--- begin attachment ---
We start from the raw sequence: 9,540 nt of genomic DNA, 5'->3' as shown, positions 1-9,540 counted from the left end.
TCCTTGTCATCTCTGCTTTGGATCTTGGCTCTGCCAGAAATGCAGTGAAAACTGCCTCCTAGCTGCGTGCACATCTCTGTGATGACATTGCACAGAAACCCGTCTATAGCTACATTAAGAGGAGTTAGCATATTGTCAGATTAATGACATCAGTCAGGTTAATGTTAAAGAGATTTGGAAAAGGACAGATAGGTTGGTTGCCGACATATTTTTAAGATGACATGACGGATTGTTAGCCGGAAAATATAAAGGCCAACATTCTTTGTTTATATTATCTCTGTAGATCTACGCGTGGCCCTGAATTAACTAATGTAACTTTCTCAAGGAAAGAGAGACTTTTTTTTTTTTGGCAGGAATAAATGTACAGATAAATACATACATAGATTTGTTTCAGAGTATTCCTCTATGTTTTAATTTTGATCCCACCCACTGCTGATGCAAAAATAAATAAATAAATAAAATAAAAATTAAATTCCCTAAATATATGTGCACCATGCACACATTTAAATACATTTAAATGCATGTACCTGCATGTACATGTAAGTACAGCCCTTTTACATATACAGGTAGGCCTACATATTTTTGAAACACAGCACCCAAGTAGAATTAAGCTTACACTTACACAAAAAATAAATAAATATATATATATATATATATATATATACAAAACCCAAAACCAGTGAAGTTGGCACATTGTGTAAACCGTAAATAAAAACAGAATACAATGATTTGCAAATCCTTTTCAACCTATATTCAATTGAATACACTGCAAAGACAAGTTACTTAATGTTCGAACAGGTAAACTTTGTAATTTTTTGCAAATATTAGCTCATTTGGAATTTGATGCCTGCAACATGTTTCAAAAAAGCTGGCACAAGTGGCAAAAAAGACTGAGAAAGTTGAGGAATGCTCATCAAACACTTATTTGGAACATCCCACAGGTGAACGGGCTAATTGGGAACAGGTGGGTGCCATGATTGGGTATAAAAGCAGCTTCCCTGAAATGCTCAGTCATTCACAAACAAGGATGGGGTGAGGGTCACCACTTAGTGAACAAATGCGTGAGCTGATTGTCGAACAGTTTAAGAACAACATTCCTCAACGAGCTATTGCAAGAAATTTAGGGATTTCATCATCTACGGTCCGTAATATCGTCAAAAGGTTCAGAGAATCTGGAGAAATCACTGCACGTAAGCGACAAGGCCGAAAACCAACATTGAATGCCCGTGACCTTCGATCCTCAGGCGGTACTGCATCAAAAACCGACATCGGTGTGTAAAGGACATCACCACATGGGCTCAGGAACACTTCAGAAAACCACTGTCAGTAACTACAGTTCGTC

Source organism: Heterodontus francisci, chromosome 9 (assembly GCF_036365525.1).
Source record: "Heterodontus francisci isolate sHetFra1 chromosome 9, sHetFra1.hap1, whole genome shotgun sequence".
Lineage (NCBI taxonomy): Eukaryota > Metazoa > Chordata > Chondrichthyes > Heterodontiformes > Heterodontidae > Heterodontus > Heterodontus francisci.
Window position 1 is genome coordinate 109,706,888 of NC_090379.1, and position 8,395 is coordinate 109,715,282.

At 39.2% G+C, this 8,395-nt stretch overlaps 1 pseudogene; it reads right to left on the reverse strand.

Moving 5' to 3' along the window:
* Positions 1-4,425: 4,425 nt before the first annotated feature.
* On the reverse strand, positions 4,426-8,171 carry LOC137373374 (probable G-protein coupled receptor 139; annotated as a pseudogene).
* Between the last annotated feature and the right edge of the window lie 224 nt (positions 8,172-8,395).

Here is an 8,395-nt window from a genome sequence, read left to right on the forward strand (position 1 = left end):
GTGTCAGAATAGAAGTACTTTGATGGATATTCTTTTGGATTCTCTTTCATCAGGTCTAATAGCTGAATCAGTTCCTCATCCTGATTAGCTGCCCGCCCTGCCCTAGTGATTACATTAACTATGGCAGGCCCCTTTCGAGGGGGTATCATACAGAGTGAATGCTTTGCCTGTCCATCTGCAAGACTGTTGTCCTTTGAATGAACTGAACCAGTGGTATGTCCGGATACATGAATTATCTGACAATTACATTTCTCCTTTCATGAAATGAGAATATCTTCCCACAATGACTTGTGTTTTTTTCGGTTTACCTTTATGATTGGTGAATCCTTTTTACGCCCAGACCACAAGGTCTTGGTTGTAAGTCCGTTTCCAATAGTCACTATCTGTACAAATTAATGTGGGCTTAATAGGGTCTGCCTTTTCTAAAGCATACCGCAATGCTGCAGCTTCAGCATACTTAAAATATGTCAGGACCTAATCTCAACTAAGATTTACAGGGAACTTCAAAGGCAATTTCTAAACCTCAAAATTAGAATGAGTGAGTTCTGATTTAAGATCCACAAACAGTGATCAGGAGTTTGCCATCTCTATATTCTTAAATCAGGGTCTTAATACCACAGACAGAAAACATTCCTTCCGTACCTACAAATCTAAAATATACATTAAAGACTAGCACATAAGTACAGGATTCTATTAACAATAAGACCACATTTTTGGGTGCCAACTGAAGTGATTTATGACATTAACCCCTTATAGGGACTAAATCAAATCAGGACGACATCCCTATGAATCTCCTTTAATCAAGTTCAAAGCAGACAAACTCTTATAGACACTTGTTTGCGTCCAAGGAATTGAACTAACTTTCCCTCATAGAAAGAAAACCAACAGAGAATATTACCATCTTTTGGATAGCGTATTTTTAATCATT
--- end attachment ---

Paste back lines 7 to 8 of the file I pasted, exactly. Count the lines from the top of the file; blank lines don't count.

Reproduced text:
At 39.2% G+C, this 8,395-nt stretch overlaps 1 pseudogene; it reads right to left on the reverse strand.

Moving 5' to 3' along the window: